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Compiled by Messenger Staff
Thursday, May 20
Giorgi Tavdgiridze – Today Russia is not ready to carry out aggression

‘According to information spread by the internet outlets, Russian soldiers are being handed booklets to prepare morally and psychologically for an attack against Georgia. It is not known where the booklets were distributed but the propagandist booklets with the title ‘Soldier, Keep Knowing the Enemy’ is analogous to those distributed in 58th army before August War 2008’, - ‘Alia’ reads.

New booklets include information about the contingency, armament, experience and readiness of Georgian army. The army's weaknesses of the army are considered to be the low level of morale, psychological readiness and lack of discipline, as well as incidences of deserters and alcoholism in the military units.

‘The fact that war followed the distribution of the booklets in 2008 does not mean the latest distribution will again be followed by confrontation. The distribution of booklets among soldiers is a routine event; it is political pressure and nothing more. It has been posted on the Internet to put pressure on the government, which has made compromises in similar situations. In fact the Georgian government is already prepared to make compromises with Russia’, commented the military expert Giorgi Tavdgiridze.

‘Indeed, if the Russian government plans any operation it would not provide information to the soldiers. Therefore, there are no pre-conditions of any war or special operation. Russia was not ready for the aggression of 2008 and if was not for the irrational steps of our authorities, the additional territories would not have been occupied. Nor is Russia prepared to carry out aggression today… booklets are mere political blackmail - nothing more’.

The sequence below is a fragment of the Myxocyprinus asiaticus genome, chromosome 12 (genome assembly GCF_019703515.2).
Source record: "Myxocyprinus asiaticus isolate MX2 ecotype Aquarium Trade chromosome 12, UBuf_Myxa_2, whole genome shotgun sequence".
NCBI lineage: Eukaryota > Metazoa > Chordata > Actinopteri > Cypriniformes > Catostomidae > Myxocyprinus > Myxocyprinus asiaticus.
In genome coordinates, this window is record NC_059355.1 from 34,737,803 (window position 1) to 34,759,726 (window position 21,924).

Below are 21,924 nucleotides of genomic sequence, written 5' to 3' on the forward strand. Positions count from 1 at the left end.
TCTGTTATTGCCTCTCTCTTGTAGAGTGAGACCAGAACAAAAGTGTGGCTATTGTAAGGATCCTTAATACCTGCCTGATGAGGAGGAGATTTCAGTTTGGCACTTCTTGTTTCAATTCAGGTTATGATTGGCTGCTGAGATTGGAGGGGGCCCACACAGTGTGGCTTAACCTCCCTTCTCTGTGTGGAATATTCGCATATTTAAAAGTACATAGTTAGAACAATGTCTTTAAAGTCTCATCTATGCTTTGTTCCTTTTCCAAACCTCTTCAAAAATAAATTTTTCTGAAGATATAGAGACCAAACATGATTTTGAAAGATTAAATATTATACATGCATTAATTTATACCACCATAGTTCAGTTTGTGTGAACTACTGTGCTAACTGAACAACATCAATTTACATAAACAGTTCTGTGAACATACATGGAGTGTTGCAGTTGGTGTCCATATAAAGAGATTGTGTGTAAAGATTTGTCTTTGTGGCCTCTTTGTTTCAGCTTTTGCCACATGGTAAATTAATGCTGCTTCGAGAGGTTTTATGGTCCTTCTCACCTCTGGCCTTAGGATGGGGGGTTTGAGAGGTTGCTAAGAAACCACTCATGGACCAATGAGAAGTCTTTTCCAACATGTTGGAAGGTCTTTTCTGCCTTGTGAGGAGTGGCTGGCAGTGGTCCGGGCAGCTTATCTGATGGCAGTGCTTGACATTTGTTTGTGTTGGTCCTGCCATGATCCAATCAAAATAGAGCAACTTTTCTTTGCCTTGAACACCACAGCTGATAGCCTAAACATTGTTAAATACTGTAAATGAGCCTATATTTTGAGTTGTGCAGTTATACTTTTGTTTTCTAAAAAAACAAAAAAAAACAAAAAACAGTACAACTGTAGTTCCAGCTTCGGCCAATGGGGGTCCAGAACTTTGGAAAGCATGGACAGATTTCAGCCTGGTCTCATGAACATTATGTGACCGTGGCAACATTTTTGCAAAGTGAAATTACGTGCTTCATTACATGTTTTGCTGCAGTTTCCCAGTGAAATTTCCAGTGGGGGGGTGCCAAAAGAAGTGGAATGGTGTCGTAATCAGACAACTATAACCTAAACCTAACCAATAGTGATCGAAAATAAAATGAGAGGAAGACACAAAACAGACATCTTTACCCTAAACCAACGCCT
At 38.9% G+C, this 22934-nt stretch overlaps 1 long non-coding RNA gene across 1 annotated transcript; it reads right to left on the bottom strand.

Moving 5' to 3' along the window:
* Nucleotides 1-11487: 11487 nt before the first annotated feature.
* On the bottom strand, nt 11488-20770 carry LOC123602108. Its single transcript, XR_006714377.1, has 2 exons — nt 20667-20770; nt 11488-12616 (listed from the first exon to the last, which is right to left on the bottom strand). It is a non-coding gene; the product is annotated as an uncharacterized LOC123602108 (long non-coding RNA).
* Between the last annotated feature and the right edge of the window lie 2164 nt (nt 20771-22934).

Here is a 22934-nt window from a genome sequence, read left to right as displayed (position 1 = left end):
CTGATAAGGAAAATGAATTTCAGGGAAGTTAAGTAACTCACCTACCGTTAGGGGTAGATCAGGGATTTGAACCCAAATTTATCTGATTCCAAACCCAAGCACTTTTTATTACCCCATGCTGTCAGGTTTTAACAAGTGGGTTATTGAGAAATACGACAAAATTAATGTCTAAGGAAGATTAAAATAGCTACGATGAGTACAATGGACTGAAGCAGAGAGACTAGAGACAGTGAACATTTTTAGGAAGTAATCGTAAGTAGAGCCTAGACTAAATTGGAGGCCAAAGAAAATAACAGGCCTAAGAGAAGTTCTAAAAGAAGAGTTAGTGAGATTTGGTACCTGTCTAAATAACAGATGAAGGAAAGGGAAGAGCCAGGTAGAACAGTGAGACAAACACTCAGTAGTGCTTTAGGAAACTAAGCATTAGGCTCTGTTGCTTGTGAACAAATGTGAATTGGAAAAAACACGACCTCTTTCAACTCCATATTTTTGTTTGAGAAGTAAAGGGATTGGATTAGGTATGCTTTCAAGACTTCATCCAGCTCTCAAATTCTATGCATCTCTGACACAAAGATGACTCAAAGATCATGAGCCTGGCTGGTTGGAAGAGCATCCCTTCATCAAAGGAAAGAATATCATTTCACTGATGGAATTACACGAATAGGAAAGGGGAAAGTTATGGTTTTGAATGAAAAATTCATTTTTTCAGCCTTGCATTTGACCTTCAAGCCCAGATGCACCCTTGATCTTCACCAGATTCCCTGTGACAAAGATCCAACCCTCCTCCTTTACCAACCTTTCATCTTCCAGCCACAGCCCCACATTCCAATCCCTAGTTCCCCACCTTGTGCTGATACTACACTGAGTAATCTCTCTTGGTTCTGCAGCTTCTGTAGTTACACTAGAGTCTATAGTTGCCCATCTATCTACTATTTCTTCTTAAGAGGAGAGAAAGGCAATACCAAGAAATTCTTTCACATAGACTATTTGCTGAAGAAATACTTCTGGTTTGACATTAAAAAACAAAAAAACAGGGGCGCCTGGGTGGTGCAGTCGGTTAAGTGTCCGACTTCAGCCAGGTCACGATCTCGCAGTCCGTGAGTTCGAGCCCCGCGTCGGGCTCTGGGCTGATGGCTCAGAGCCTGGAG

Did the Opposition deny current regime changes by Russian scenario?

On the basis of Russian newspaper Kommersant, Rezonansi writes that the Georgian and Belarusian opposition denied a change in government by involving Moscow. Kommersant quotes a ruling party MP, Nugzar Tsiklauri’s as saying that the Kremlin expressed an interest towards Nino Burjanadze and Zurab Noghaideli, offering its support in order to destabilise the country's situation.

The Leader of the Conservative party and member of the National Council Kakha Kukava speaking with Rezonansi says that if the authorities have any kind of information that Russia has tried to cause destabilisation in the country using Georgian opposition they should take legal criminal proceedings and not simply make allegations.

“I do not think that Russia’s major aim is to overthrow Georgian authorities. As for influence, Russia wants to spread its influence not only on post-soviet countries but also over Europe. Russia already gained influence in 2008 by recognising independence of Abkhaiza and South Ossetia. Russia has bigger ambitions than doing business by Burjanadze or Noghaideli,” political analyst Ramaz Sakvarelidze told Rezonansi.